THIS STORY HAS BEEN FORMATTED FOR EASY PRINTING

US opens spill investigations

Holder vows to prosecute any violations; BP stops trying to plug well

A member of the Louisiana National Guard hooked up sandbags to a helicopter yesterday in Buras. Oil is now lapping at the shorelines of Louisiana, Alabama, and Mississippi and there is little hope of stopping the flow for months. A member of the Louisiana National Guard hooked up sandbags to a helicopter yesterday in Buras. Oil is now lapping at the shorelines of Louisiana, Alabama, and Mississippi and there is little hope of stopping the flow for months.
(Gerald Herbert/Associated Press)
By Helene Cooper and Peter Baker
New York Times / June 2, 2010

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WASHINGTON — The Obama administration said yesterday that it had begun civil and criminal investigations into the massive oil spill in the Gulf of Mexico, as the deepening crisis threatened to define President Obama’s second year in office.

Attorney General Eric H. Holder Jr. said in New Orleans that he planned to “prosecute to the fullest extent of the law’’ any person or entity that the Justice Department determines has broken the law in connection with the oil spill.

On Wall Street, the Dow Jones industrial average fell 120 points shortly after Holder’s announcement as energy stocks tumbled on expectations of the federal investigations.

BP lost 15 percent of its market value during the day’s trading.

BP and government officials said flatly for the first time that they had abandoned any further plans to try to plug the well and would instead try to siphon the leaking oil and gas to the surface until relief wells can stop the flow, most likely not before August.

Holder’s comments, which echoed those of Obama earlier in the day in the Rose Garden, reflected deepening frustration within the administration at the inability to stop the spill, along with wide concern that the government and the president appear increasingly impotent as oil laps at the shorelines of Louisiana, and now Alabama and Mississippi.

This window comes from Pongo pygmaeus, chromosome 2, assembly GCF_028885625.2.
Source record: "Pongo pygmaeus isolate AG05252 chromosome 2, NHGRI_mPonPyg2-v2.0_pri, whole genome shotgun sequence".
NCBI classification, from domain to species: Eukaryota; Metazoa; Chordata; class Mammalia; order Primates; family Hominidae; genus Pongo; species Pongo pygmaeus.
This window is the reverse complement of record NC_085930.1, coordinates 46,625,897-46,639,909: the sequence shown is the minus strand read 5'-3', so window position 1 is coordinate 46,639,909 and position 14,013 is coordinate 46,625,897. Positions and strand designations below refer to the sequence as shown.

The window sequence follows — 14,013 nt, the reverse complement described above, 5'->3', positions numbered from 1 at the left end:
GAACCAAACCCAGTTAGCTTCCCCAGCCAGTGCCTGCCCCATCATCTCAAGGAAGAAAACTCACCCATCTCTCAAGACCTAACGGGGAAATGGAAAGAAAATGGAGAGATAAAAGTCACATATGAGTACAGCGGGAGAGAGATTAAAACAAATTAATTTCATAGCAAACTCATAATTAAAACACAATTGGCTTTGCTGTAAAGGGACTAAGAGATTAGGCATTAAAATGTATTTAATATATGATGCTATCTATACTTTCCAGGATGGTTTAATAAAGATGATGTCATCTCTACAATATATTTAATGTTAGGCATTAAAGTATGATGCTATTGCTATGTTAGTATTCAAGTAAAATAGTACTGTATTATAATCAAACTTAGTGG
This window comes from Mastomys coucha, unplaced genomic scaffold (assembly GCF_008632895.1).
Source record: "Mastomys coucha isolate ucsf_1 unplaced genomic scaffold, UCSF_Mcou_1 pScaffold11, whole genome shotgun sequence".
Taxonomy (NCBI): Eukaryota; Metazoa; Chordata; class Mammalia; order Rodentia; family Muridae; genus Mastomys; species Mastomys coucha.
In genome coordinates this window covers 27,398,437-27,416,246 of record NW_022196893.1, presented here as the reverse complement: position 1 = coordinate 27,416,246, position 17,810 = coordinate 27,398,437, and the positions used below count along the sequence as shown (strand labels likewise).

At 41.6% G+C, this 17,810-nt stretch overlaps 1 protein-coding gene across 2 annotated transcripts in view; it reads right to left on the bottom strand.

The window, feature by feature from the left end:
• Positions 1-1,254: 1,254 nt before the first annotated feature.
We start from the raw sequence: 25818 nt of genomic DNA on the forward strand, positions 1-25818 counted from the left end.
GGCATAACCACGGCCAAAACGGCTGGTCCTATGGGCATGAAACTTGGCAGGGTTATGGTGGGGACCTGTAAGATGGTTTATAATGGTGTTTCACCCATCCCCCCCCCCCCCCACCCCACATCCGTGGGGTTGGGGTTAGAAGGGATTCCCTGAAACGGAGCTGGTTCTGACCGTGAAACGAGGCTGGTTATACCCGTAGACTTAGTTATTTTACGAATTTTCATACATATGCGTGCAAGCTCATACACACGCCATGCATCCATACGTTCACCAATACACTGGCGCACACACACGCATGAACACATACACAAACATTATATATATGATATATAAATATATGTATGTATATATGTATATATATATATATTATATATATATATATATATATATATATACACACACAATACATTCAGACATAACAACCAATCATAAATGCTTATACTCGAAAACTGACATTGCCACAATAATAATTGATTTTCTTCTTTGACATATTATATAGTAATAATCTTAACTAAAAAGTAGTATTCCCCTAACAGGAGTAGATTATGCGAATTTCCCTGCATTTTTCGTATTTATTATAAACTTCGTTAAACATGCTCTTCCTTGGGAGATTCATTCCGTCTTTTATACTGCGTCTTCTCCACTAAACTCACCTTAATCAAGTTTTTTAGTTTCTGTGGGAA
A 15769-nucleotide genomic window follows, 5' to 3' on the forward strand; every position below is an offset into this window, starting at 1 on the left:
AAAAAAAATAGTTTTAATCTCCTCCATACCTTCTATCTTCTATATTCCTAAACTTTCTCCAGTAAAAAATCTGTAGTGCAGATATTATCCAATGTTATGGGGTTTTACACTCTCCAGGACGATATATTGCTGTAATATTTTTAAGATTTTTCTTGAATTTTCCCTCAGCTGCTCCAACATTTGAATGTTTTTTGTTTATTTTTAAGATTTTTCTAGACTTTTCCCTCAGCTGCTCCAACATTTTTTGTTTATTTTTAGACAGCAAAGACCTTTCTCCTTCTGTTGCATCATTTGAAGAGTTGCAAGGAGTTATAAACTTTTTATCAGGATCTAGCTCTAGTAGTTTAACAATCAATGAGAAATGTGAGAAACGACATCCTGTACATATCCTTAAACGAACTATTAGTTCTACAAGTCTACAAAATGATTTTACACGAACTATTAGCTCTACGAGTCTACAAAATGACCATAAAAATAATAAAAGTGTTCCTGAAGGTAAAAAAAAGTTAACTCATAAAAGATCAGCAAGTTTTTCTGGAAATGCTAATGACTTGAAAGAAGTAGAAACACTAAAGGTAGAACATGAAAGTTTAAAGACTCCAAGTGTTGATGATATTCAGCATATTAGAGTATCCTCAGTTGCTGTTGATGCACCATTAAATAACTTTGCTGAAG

One person briefed on the inquiry said that it was in an early stage and that no subpoenas had been issued to BP, the owner of the well.

It was unclear whether any had gone to Transocean, which leased the Deepwater Horizon, the nine-year-old drilling rig that exploded and sank in April, to BP; Cameron, the company that manufactured a “blowout preventer’’ that failed to function after the explosion; or Halliburton, which performed drilling services like cementing.

Administration officials said they were reviewing violations of the Clean Water Act, which carries criminal and civil penalties and fines; the Oil Pollution Act of 1990, which can be used to hold parties responsible for cleanup costs; and the Migratory Bird Tree Act and the Endangered Species Act, which provide penalties for injury and death of wildlife.

“BP will cooperate with any inquiry that the Department of Justice undertakes, just as we are doing in response to the other inquiries that already are ongoing,’’ the company said in a statement.

Having abandoned the attempt to plug the gushing well, BP and the government moved ahead on the latest plan, to contain the oil and gas as it flows from the floor of the gulf and siphon it to the surface.